After West disaster, News study finds U.S. chemical safety data wrong about 90 percent

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Today’s post was shared by respected colleague Jon Gelman who practices law in New Jersey, and he read the story at How can you learn from tragedy when there’s no accurate record of those tragedies to truck, study and research? I think this quote from the story said it best: “Former EPA Administrator Bill Ruckelshaus … said he was looking for hard data to help policymakers ensure that the chemical industry had proper safeguards in place. … ‘We should be carefully assessing accidents or instances in which toxic materials have been released and find out … why that happened and take steps necessary to reduce the chances of it happening in the future.’” And there’s been a lot of reports that say these are necessary steps. And it’s the right thing to do. But just because it’s the right thing to do doesn’t mean it’s done. Action needs to be taken soon to protect workers, first responders, and the public.

Even the best national data on chemical accidents is wrong nine times out of 10.

A Dallas Morning News analysis of more than 750,000 federal records found pervasive inaccuracies and holes in data on chemical accidents, such as the one in West that killed 15 people and injured more than 300.

In fact, no one at any level of government knows how often serious chemical accidents occur each year in the United States. And there is no plan in place for federal agencies to gather more accurate information.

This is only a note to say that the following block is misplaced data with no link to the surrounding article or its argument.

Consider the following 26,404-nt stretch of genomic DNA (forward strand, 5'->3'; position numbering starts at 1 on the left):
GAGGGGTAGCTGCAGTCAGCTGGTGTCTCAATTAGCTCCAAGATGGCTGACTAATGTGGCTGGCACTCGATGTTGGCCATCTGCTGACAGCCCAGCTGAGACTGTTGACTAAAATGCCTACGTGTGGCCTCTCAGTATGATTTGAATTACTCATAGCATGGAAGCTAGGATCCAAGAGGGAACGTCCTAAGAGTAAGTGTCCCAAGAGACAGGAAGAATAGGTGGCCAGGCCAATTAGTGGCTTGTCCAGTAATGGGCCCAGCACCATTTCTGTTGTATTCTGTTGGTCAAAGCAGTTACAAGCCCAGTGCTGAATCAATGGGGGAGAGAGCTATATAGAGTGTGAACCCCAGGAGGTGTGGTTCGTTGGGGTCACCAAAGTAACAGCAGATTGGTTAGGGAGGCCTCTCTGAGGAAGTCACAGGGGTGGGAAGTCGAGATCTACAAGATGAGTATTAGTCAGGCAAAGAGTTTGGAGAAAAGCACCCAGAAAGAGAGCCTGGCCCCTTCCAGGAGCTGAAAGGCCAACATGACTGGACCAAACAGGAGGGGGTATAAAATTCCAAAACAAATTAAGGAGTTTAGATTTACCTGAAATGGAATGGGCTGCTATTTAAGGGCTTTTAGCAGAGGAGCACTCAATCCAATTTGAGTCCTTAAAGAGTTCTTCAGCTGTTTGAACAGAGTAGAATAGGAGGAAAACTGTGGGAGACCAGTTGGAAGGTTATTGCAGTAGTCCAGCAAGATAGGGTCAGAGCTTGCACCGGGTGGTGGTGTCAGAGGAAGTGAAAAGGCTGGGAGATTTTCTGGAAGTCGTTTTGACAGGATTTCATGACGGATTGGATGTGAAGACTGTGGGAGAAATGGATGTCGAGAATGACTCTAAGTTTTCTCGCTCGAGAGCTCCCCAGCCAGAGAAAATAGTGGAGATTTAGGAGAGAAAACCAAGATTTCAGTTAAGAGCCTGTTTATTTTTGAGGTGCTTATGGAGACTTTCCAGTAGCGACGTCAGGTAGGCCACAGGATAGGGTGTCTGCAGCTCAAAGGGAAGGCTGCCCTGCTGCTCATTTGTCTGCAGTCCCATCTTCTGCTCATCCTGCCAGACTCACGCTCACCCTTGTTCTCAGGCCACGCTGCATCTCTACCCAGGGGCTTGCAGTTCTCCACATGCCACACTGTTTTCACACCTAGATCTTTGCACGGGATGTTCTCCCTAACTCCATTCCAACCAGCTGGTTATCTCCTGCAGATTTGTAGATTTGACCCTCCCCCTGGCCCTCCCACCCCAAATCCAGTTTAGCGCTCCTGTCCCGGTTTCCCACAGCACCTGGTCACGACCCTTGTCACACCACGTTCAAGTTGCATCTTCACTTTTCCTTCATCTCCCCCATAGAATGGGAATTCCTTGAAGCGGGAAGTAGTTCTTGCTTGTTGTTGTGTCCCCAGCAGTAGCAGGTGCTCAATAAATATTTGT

As a result, the kind of data sharing ordered by President Barack Obama in response to West is unlikely to improve the government’s ability to answer even the most basic questions about chemical safety.

“We can track Gross National Product to the second and third decimal, but there is no reliable way of tracking even simple things like how many [chemical] accidents happen,” said Sam Mannan, a nationally recognized expert on chemical safety who recently testified before a congressional hearing on West.

“This is just scandalous.”

After the West explosion in April, The News asked a simple question: How often do serious or potentially serious industrial chemical accidents occur in Texas and nationwide? After scouring the four federal databases with the most comprehensive information available on chemical safety, The News concluded that there was no way to know.

For a recent four-year period, the paper managed to confirm at least…

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